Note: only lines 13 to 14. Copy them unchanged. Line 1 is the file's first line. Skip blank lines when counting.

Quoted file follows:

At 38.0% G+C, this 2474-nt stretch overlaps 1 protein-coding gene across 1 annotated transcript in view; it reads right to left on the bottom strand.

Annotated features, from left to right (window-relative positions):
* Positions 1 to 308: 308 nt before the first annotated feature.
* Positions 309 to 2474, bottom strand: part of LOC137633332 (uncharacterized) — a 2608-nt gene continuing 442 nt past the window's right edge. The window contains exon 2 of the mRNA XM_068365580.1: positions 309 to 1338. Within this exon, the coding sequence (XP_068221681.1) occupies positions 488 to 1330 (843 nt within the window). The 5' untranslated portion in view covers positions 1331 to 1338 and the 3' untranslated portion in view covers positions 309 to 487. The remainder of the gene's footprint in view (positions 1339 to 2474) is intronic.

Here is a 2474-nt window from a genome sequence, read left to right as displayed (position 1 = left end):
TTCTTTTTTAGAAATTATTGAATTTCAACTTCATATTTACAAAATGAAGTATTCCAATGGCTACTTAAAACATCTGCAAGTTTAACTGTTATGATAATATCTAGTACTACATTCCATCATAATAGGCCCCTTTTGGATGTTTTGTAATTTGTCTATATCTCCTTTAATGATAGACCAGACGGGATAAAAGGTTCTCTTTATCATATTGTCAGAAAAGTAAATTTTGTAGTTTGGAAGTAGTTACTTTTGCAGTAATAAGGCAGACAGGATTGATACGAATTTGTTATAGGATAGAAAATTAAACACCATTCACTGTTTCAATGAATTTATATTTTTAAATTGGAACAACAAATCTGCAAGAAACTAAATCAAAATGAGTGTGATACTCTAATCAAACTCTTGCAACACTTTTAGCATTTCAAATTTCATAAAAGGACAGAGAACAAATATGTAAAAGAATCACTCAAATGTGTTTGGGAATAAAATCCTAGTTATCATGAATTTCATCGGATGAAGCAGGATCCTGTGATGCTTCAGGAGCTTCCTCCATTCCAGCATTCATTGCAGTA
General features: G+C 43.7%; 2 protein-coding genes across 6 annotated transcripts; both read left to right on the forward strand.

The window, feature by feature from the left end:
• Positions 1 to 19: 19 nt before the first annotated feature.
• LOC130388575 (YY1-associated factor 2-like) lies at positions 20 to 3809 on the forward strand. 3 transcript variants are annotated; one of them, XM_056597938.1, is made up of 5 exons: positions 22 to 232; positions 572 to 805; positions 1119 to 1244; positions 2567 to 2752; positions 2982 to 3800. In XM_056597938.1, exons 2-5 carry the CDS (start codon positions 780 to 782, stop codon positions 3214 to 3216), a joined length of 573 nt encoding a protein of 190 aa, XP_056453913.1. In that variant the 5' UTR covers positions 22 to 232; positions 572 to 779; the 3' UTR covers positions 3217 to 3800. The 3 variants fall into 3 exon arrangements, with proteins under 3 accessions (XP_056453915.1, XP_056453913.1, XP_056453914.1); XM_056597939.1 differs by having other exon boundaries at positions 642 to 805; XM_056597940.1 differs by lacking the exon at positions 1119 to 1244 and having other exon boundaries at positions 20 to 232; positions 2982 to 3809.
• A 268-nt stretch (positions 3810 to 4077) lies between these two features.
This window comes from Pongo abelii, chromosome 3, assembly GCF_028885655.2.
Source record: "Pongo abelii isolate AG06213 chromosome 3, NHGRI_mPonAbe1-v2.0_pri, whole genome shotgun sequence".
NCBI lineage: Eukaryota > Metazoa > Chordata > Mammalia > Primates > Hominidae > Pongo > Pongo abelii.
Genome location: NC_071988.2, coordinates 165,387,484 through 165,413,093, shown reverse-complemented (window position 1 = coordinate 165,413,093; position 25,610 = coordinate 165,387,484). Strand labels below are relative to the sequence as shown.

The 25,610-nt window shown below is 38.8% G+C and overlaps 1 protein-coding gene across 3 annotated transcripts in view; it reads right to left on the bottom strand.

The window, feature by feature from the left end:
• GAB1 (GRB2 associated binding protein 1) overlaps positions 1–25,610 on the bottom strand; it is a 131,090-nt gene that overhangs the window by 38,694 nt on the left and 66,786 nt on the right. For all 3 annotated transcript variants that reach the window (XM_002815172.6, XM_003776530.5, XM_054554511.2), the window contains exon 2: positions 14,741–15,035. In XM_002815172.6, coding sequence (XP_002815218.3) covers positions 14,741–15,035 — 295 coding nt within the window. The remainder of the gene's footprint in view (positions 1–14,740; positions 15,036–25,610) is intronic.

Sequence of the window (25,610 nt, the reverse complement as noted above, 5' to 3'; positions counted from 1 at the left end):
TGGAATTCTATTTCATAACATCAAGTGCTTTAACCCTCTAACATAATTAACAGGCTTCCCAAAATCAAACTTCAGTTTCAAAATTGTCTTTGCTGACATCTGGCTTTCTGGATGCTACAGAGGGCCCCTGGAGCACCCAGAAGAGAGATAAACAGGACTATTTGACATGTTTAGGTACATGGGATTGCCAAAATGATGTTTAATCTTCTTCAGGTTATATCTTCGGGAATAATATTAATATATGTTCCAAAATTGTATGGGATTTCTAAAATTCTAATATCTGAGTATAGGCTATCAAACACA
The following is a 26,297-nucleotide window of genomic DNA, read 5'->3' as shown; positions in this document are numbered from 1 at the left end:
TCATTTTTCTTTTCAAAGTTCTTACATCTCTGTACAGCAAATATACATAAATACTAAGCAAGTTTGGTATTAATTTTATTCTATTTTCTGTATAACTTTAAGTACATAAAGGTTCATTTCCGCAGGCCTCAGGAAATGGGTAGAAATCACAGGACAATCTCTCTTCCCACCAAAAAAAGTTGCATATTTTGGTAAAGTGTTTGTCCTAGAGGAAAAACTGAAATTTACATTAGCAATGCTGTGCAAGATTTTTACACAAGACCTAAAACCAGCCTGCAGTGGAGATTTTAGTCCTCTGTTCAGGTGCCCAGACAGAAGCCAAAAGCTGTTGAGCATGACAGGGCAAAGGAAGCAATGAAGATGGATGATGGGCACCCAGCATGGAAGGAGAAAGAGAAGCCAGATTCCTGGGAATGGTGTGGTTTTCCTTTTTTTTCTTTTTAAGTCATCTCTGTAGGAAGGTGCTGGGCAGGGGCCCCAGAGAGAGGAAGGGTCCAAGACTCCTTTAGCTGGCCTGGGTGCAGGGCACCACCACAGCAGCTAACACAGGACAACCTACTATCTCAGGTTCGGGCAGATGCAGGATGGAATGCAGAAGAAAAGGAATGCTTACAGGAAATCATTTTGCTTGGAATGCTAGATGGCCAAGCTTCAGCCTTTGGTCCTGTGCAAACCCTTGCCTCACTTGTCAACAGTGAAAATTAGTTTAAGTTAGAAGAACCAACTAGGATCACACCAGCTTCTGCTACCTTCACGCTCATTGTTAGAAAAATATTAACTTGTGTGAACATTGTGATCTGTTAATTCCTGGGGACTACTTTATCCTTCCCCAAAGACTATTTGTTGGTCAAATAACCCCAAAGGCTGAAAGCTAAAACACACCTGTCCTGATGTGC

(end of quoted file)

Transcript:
Source record: "Pongo abelii isolate AG06213 chromosome 3, NHGRI_mPonAbe1-v2.0_pri, whole genome shotgun sequence".
NCBI lineage: Eukaryota > Metazoa > Chordata > Mammalia > Primates > Hominidae > Pongo > Pongo abelii.